Kelowna Fruit Stand: Building a nine-acre dream
When Lakhwinder Brar moved to Canada in 2008, he dreamed of one day owning a farm. Originally from India, he grew up growing grains and rice with his parents and grandparents. When he arrived in British Columbia, the dream seemed a distant possibility.
“I went to school at Okanagan College for [a] trade in plumbing and gas fitting, and worked with a local company in Kelowna,” Brar explains. “I started my own company three years ago in plumbing and heating.”
In 2015, Brar partnered with his uncle to buy a small property on the outskirts of Kelowna and started a fruit stand. Strategically located on the way to the Kelowna airport, the fruit stand sells locally grown fruits and vegetables. Their commitment to selling local produce is more than marketing.
“Our goal is to expand in the farming industry by growing the local market for local farmers.”
“Our goal is to expand in the farming industry by growing the local market for local farmers,” Brar says. “The biggest challenge in the farm industry is to get a good price for your product. I believe we need more competition and buyers to help farmers get better prices.”
He observes that increasing demand from international markets has been a boon for cherry growers in the Okanagan, and the rise of wineries has increased the acreage in grapes in recent years. But previously iconic Okanagan crops like peaches are increasingly difficult to find because they don’t have the same market opportunities.
“The year before last, it was hard to find good peaches because there aren’t many peach orchards left,” he explains. “I think they need a proper market for soft fruit. People weren’t getting good payouts, so they went into grapes and other crops. If there are more farm markets, and they can sell mostly local, it’s good for the growers and they get paid right away, too.”
From selling to growing
Last year, Brar and his young family realized their farming dream and bought a nine-acre orchard. The orchard puts them in charge of some of their own production – and supply chain – while their store ensures a consistent market for their fruit. While it’s a big change from growing grains and rice to running an orchard, with the help of his family, Brar is learning quickly.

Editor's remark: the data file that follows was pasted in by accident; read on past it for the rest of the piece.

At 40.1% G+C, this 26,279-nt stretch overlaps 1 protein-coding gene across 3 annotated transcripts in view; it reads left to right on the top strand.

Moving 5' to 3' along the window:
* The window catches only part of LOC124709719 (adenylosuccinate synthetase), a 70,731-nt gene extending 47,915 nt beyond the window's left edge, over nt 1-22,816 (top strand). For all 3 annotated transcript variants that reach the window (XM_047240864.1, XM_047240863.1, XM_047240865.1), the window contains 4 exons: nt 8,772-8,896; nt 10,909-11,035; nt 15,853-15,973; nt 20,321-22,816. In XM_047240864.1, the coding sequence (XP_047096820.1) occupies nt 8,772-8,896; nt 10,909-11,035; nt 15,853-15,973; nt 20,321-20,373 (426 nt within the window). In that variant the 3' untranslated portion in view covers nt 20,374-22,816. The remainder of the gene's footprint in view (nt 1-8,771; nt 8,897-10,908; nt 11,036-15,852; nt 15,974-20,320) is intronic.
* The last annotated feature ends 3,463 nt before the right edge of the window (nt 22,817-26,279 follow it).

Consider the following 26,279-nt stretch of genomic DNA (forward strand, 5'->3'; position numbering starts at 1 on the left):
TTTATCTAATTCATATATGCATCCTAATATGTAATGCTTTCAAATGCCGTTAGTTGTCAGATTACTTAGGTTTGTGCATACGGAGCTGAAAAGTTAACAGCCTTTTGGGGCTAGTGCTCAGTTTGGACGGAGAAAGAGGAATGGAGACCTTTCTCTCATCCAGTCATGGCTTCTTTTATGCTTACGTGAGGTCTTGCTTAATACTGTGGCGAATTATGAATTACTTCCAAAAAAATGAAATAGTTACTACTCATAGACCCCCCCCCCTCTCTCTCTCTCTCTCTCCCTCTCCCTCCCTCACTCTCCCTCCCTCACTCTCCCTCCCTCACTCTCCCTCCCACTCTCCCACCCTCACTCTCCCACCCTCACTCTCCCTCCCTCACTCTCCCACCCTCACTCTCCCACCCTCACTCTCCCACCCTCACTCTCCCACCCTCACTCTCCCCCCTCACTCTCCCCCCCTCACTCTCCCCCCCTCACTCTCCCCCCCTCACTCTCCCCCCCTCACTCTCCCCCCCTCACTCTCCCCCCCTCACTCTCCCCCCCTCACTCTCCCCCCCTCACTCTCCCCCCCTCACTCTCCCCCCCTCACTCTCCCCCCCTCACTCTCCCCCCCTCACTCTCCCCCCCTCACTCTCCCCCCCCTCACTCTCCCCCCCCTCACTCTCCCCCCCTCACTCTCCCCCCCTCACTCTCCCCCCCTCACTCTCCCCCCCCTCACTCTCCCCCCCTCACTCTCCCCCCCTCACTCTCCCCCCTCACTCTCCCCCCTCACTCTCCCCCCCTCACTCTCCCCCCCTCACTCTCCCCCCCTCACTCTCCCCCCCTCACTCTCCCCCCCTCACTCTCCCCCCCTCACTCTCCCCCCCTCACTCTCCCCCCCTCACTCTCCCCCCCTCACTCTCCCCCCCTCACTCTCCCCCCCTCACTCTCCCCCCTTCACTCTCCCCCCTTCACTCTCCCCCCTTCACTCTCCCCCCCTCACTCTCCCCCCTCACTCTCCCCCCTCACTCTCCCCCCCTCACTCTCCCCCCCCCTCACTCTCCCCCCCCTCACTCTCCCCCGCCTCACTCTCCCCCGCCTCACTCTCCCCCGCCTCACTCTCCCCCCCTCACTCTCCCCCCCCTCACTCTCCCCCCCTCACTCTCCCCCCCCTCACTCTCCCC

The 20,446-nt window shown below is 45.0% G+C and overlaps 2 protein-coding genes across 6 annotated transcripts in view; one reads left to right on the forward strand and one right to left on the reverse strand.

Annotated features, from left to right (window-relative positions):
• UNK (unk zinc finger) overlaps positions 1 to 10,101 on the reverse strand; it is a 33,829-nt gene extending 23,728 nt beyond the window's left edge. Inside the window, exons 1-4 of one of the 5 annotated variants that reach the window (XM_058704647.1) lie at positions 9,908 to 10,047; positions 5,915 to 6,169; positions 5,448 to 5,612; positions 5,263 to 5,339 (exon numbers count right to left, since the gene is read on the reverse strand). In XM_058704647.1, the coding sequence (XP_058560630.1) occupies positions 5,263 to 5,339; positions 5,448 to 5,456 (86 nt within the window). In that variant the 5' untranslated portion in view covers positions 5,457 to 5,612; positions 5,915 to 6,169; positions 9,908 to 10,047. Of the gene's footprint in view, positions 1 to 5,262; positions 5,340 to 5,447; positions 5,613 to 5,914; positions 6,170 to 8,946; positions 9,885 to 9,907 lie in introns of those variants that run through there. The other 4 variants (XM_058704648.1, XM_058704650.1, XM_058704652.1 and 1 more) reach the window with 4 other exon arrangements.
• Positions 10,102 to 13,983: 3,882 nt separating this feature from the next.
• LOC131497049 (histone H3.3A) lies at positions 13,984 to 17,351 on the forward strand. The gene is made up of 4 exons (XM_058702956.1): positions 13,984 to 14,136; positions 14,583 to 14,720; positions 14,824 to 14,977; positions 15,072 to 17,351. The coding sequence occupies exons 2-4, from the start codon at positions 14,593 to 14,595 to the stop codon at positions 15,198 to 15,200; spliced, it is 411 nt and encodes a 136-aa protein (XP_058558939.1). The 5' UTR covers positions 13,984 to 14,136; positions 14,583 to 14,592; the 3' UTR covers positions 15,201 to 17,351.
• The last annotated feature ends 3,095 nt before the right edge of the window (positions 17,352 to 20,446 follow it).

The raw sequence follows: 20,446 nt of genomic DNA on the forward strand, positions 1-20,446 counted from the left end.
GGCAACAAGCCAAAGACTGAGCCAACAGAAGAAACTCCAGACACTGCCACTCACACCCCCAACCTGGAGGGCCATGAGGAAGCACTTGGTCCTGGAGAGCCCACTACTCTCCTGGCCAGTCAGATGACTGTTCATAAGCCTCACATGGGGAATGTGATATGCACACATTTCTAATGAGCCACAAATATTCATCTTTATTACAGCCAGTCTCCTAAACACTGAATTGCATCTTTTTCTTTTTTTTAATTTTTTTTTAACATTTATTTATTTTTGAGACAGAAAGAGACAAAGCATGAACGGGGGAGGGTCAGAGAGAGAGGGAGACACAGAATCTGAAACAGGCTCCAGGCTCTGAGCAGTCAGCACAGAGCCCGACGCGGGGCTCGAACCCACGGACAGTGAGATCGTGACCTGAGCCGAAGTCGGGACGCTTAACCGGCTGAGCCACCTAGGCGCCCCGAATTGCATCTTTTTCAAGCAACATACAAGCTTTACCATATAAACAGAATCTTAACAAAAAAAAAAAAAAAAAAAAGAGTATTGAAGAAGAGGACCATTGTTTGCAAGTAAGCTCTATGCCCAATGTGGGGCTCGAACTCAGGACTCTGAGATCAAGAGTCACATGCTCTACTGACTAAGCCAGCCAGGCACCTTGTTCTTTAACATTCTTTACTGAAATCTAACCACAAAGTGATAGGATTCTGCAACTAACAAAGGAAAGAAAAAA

“Most of my family has settled and is farming in the Okanagan,” Brar explains. “They’ve supported us both financially and with their knowledge about the fruit industry. When I have questions, they are there for me.”
Family figures prominently in the business. His wife, Param, manages Kelowna Fruit Stand in the summer with the help of family, students, and local workers. His uncle, who farms in the South Okanagan near Osoyoos, is a partner at Kelowna Fruit Stand and one of the first suppliers of a variety of fruits. It gives Brar comfort to see his two sons, now four and six years old, growing up on a farm like he did.
Building solid business foundation
Brar credits his education in trades with helping him develop the strong business skills needed to succeed in all his enterprises. With solid business foundations in place, he’s focused on building. In spring 2017, Kelowna Fruit Stand will re-open in a new building with more space and better amenities.
“We’re really excited for our new building. We’ve worked hard on the architecture,” he says, adding that it has been designed to represent the natural beauty of the Okanagan. “The building features enough space for a variety of local products as well as a commercial kitchen facility, so we can start making baked goods and other value-added products from our fruit.”
The orchard will be undergoing some renovations as well. Some of the apples will be pulled out to make room for a few acres of cherries, in addition to the plums, apples and nectarines that are currently growing. They will also continue to build on their vegetable gardens – expanding production and the variety of vegetables for sale at their stand.
Expanding with the community in mind
It’s just the beginning. Looking further ahead, Brar wants to expand the production side and acquire more orchard acreage, and would like to start packing fruit for other farmers – particularly soft fruit and apples – to open new markets and opportunities.
“We want to do better for the whole farming community. It’s tough out there. You don’t see a lot of young people getting into farming. Most farmers we meet out there are in their 50s,” he says. “We need to steer more people into farming, but if it’s profitable, people will come by themselves.”
With a young family and three growing businesses, there’s not a lot of extra time in a day, but Brar takes pleasure in the work, the people and the vision. He knows that big dreams are built one small step at a time.
“It takes hard work, and you need knowledge of the field you’re going into before you start investing into it,” he says, reflecting on the key ingredients for success. “You need commitment. You don’t get success in a day – it takes time, but it pays off in the end.”
Find them on Facebook or follow @KelownaFruitStand.